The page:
…you just need to decide.” — Seth Godin
I've asked 11,683 people who subscribe to the newsletter a simple question: What's the most frustrating thing about your job?
In these responses, the word “time” appears 2,437 times. Here are some examples:
- Not enough time and too many expectations placed on teachers that are not in their control.
- No planning time, not enough time in the day to get all of the “requirements” we need to get done in the day. O yea and still teach 🙂
- The most frustrating thing about my job is that I feel as though I don't have enough time to give students the individual attention they need plus grade assignments in a timely manner plus plan great lessons for each day plus have a fulfilling personal life. The biggest issue for me is time management. Thanks.
- Finding the time to plan, teach, assess, and reflect. Also, I am organizationally challenged.
- Lack of in-service time for all of the initiatives and changes (technological, curricular) that we encounter year to year.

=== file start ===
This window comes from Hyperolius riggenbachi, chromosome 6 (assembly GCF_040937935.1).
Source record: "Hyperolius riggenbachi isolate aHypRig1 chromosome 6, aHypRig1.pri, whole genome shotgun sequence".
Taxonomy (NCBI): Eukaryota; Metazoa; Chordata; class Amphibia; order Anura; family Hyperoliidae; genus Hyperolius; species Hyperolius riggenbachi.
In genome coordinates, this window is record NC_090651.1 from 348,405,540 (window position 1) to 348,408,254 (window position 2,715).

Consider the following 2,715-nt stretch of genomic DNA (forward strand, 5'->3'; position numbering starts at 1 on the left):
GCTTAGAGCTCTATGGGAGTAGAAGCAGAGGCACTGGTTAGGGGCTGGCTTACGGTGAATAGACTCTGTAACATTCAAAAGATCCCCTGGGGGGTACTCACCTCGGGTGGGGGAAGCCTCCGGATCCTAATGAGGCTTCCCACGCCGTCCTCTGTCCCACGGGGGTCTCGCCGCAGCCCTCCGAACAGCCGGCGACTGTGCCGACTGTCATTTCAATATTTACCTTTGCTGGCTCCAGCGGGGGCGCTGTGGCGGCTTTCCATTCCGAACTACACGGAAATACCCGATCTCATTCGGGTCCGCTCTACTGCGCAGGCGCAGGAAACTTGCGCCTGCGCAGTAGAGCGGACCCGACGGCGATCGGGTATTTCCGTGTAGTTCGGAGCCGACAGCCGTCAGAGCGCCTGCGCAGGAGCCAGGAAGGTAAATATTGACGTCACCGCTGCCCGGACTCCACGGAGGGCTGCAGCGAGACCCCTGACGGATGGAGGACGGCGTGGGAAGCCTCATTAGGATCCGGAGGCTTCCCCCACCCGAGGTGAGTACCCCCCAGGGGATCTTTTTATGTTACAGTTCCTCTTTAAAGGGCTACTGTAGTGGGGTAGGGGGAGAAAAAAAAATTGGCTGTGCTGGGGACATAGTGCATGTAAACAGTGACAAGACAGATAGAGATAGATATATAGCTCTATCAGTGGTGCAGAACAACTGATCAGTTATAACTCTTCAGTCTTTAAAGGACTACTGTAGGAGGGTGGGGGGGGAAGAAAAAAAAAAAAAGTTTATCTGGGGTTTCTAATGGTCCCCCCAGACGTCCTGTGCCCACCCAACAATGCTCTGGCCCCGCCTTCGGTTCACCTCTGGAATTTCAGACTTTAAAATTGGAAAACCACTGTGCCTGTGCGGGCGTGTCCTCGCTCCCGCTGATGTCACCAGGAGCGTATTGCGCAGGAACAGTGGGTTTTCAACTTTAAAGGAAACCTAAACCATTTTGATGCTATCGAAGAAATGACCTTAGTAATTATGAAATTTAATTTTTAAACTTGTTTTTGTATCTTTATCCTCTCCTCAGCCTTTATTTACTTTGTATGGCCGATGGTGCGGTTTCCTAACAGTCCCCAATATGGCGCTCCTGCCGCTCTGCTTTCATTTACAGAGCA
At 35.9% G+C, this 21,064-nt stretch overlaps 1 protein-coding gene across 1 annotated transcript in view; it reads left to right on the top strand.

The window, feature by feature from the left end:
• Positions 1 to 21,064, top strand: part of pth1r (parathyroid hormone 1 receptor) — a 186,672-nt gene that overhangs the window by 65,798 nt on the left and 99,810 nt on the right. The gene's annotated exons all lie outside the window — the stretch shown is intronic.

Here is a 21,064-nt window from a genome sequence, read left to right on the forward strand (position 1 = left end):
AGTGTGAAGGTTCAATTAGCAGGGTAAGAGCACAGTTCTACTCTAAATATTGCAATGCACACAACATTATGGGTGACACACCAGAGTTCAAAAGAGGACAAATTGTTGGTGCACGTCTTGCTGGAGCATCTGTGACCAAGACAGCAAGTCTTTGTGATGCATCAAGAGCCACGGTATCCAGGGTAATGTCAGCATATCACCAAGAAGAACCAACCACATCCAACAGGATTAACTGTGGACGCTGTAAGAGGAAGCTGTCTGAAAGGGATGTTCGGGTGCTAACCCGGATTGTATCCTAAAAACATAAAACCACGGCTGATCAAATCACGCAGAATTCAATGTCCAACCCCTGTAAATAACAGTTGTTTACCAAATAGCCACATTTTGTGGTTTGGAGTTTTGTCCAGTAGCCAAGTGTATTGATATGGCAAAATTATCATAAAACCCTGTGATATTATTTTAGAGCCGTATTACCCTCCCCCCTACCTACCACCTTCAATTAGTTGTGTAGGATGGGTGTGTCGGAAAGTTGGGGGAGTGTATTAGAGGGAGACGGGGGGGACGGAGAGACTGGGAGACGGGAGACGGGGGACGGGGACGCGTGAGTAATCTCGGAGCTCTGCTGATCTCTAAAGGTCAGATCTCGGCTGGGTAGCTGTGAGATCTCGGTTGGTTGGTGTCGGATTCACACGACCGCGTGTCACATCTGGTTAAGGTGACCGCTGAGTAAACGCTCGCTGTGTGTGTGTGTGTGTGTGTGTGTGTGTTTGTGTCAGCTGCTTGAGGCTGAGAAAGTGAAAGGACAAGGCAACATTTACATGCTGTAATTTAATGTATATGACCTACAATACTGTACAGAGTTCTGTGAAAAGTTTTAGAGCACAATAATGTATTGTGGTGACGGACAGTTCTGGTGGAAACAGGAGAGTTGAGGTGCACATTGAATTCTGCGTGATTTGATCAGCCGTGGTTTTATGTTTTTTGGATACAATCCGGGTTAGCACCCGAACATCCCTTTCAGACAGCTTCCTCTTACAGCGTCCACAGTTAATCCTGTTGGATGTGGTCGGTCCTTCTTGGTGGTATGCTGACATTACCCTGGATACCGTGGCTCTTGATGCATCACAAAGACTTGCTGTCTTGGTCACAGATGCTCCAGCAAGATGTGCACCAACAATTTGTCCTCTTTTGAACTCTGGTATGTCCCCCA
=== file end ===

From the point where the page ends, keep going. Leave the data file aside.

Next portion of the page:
- Not having enough time to get everything done. Looking for ways to be more efficient.
In my last post, I shared some beliefs about grading. Looked at through the lens of the time pressure we all feel, you could summarize that post like this: I've decided not to worry about grading because I've decided to focus on literacy, thinking, and motivation instead.
If you're the kind of teacher who's reading this blog, you're probably shouldering far more “oughts” than you ought to. So what you really ought to do is decide, as the professional you are, what you're going to really work on for the rest of this school year. All the rest of the stuff gets satisficed, intentionally neglected, or skipped altogether.
Is there any sane alternative?[hr]
Thank you to Seth Godin, who, in a ten-word blog post greatly clarified my struggles with time management.